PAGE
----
Chocolate for breakfast may have 'unexpected benefits' claims study

Reaching for a bar of milk chocolate first thing in the morning may not be everyone’s idea of healthy eating.

But a study from the US has suggested it may not be all that bad.

The researchers say having chocolate for breakfast could have ‘unexpected benefits’ by helping you burn body fat.

The idea is the chocolate fires up your metabolism and gets you burning fat as well as decreasing blood sugar levels over the course of the day.

Scientists in Boston, Massachusetts gave 100g of milk chocolate to 19 post-menopausal women within one hour after waking up and one hour before bedtime.

The trial was randomized and controlled and the researchers then compared weight gain and other measures against those that had no chocolate intake.

The findings showed:

  • Morning or nighttime chocolate intake did not lead to weight gain;
  • Eating chocolate in the morning or in the evening can influence hunger and appetite, microbiota composition, sleep and more;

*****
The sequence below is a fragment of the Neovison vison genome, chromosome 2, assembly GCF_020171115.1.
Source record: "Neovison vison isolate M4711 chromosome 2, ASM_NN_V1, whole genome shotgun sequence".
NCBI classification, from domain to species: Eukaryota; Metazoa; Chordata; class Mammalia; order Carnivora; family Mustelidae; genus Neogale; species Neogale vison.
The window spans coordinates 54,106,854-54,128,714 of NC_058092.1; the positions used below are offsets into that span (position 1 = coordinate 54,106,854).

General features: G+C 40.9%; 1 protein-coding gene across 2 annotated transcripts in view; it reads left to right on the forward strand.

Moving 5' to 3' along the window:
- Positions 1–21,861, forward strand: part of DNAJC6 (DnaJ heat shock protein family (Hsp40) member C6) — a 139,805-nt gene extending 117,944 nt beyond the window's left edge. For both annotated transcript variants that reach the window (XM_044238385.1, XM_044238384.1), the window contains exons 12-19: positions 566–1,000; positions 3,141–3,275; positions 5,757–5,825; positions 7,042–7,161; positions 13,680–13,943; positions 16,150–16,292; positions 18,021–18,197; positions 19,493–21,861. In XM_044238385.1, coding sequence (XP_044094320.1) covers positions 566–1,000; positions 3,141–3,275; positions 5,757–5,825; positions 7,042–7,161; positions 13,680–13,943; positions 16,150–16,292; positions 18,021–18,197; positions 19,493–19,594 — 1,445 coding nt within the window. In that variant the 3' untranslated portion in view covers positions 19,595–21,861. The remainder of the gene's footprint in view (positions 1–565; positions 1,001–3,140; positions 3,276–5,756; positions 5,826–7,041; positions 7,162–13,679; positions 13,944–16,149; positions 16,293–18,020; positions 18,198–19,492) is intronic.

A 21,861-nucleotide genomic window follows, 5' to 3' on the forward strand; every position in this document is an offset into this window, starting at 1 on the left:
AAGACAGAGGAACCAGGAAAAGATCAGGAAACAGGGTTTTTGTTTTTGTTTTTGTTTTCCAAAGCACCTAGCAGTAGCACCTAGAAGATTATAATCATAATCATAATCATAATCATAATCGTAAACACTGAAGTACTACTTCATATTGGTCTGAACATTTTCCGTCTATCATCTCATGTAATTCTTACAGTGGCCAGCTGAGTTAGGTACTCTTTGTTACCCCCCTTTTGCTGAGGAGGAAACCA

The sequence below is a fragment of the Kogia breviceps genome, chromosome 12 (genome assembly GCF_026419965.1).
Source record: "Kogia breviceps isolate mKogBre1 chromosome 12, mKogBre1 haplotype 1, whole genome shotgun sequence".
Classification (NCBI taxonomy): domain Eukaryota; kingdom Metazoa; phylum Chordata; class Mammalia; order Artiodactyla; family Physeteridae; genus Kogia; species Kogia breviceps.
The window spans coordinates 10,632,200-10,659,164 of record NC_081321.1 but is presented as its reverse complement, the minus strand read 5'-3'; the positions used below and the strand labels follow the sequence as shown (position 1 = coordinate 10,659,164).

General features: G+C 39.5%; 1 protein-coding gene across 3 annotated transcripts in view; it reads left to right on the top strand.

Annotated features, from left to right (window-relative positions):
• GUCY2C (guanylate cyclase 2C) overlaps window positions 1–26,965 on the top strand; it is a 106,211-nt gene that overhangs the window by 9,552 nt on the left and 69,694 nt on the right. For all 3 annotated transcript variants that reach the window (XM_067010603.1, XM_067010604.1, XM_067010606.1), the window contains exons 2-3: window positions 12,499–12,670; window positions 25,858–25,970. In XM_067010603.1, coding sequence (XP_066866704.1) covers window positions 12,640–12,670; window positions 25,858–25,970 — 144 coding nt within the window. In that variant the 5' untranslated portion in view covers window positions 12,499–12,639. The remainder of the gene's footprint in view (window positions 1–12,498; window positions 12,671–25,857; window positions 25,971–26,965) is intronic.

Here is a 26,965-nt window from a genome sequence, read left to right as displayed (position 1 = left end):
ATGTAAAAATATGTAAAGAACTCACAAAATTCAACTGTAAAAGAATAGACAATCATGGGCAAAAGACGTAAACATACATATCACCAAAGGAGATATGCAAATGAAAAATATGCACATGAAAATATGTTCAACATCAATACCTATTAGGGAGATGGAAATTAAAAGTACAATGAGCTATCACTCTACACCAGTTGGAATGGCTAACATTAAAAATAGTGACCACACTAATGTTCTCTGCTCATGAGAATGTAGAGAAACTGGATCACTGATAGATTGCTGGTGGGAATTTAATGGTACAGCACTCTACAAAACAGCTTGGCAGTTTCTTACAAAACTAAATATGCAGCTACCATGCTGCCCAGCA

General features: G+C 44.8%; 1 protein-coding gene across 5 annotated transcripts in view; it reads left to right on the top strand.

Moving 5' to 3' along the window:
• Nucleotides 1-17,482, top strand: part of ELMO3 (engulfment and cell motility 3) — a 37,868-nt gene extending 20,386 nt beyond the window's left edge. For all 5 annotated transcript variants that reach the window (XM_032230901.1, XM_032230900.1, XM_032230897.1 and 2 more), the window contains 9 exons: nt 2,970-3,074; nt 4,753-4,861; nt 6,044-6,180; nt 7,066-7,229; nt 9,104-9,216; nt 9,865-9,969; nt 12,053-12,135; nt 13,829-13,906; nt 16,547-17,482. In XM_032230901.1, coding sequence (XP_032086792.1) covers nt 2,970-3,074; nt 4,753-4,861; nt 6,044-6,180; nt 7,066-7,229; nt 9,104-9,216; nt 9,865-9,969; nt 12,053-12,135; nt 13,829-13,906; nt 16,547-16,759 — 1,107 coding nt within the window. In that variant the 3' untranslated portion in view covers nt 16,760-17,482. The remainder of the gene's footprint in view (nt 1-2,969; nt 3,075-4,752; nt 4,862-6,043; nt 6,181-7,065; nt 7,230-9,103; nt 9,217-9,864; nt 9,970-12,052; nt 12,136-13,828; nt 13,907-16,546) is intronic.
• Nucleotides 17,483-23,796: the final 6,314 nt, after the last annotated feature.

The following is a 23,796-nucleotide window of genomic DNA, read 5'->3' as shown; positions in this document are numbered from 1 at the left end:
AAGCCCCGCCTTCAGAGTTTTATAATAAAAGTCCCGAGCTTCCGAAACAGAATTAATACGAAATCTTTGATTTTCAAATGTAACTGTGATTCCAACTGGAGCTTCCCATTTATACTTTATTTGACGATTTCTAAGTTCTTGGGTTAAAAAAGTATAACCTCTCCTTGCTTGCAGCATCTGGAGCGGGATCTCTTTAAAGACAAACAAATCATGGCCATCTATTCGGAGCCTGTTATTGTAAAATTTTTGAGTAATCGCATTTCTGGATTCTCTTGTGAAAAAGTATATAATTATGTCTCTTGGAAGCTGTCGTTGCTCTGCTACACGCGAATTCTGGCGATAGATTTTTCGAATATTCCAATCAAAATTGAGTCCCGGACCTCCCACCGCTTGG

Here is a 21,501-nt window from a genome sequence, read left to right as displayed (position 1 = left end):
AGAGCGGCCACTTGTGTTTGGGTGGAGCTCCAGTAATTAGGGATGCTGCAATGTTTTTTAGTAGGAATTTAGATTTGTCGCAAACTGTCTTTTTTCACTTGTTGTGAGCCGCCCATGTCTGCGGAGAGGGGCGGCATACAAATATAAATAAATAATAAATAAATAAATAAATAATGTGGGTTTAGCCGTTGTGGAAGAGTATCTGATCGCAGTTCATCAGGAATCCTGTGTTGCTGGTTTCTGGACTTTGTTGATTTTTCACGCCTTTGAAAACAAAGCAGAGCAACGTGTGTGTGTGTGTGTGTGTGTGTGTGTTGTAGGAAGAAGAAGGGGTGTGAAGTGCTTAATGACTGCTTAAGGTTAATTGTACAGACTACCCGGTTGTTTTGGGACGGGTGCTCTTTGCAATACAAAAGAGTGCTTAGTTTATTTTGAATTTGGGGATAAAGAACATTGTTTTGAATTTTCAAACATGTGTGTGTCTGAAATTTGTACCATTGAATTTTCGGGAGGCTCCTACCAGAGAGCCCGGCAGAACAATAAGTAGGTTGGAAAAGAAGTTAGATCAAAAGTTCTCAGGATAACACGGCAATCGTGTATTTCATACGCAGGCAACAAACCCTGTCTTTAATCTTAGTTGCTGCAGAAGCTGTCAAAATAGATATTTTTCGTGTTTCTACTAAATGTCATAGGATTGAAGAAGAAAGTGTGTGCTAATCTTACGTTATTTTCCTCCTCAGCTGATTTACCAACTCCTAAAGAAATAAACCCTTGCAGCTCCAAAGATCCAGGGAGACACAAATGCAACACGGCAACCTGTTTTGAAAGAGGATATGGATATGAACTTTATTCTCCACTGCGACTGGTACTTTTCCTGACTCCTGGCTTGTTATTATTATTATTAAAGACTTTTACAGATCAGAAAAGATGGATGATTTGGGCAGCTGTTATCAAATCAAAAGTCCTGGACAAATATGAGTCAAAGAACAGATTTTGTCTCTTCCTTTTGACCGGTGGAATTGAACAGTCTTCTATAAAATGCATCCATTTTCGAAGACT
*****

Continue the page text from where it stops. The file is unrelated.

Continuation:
• A high intake of chocolate during the morning hours could help to burn fat and reduce blood glucose levels.
  • Evening/night chocolate altered next-morning resting and exercise metabolism.

‘Our findings highlight that not only ‘what’ but also ‘when’ we eat can impact physiological mechanisms involved in the regulation of body weight,’ said Frank A. J. L. Scheer a neuroscientist at the Division of Sleep and Circadian Disorders, Departments of Medicine and Neurology at Brigham and Women’s Hospital.

Marta Garaulet, a visiting scientist also at Brigham and Women’s Hospital added: ‘Our volunteers did not gain weight despite increasing caloric intake.

‘Our results show that chocolate reduced ad libitum energy intake, consistent with the observed reduction in hunger, appetite and the desire for sweets shown in previous studies.’

The reason chocolate could actually be beneficial is because of beneficial chemicals called flavanols found naturally in cocoa that increase fat oxidation. 

However, the study was limited to post-menopausal women. So, unsurprisingly, more studies should be performed on men and younger women to confirm is this is universal.

Until then, we’d gently suggest a breakfast offering a combination of protein and carbs without the excess sugar and fat.

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